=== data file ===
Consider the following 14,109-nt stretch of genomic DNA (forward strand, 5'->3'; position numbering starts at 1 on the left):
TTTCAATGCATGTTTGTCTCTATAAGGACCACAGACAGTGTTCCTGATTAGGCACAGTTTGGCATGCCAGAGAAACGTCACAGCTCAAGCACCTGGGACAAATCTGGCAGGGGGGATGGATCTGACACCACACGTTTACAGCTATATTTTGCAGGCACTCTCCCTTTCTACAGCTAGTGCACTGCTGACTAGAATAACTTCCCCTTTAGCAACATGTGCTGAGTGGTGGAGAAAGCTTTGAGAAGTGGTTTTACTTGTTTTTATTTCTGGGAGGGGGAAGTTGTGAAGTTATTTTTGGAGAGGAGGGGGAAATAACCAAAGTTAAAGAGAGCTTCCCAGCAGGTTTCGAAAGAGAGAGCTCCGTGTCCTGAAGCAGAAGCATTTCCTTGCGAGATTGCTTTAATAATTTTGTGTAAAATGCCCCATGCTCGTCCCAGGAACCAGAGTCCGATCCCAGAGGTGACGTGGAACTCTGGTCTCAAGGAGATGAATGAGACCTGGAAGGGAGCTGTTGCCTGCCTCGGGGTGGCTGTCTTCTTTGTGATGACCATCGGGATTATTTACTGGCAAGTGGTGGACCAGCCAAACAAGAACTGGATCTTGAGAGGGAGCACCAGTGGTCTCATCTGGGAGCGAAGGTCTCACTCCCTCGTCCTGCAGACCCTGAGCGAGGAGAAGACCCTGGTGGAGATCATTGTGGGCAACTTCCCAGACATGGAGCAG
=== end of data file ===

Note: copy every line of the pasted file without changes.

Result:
Consider the following 14,109-nt stretch of genomic DNA (forward strand, 5'->3'; position numbering starts at 1 on the left):
TTTCAATGCATGTTTGTCTCTATAAGGACCACAGACAGTGTTCCTGATTAGGCACAGTTTGGCATGCCAGAGAAACGTCACAGCTCAAGCACCTGGGACAAATCTGGCAGGGGGGATGGATCTGACACCACACGTTTACAGCTATATTTTGCAGGCACTCTCCCTTTCTACAGCTAGTGCACTGCTGACTAGAATAACTTCCCCTTTAGCAACATGTGCTGAGTGGTGGAGAAAGCTTTGAGAAGTGGTTTTACTTGTTTTTATTTCTGGGAGGGGGAAGTTGTGAAGTTATTTTTGGAGAGGAGGGGGAAATAACCAAAGTTAAAGAGAGCTTCCCAGCAGGTTTCGAAAGAGAGAGCTCCGTGTCCTGAAGCAGAAGCATTTCCTTGCGAGATTGCTTTAATAATTTTGTGTAAAATGCCCCATGCTCGTCCCAGGAACCAGAGTCCGATCCCAGAGGTGACGTGGAACTCTGGTCTCAAGGAGATGAATGAGACCTGGAAGGGAGCTGTTGCCTGCCTCGGGGTGGCTGTCTTCTTTGTGATGACCATCGGGATTATTTACTGGCAAGTGGTGGACCAGCCAAACAAGAACTGGATCTTGAGAGGGAGCACCAGTGGTCTCATCTGGGAGCGAAGGTCTCACTCCCTCGTCCTGCAGACCCTGAGCGAGGAGAAGACCCTGGTGGAGATCATTGTGGGCAACTTCCCAGACATGGAGCAG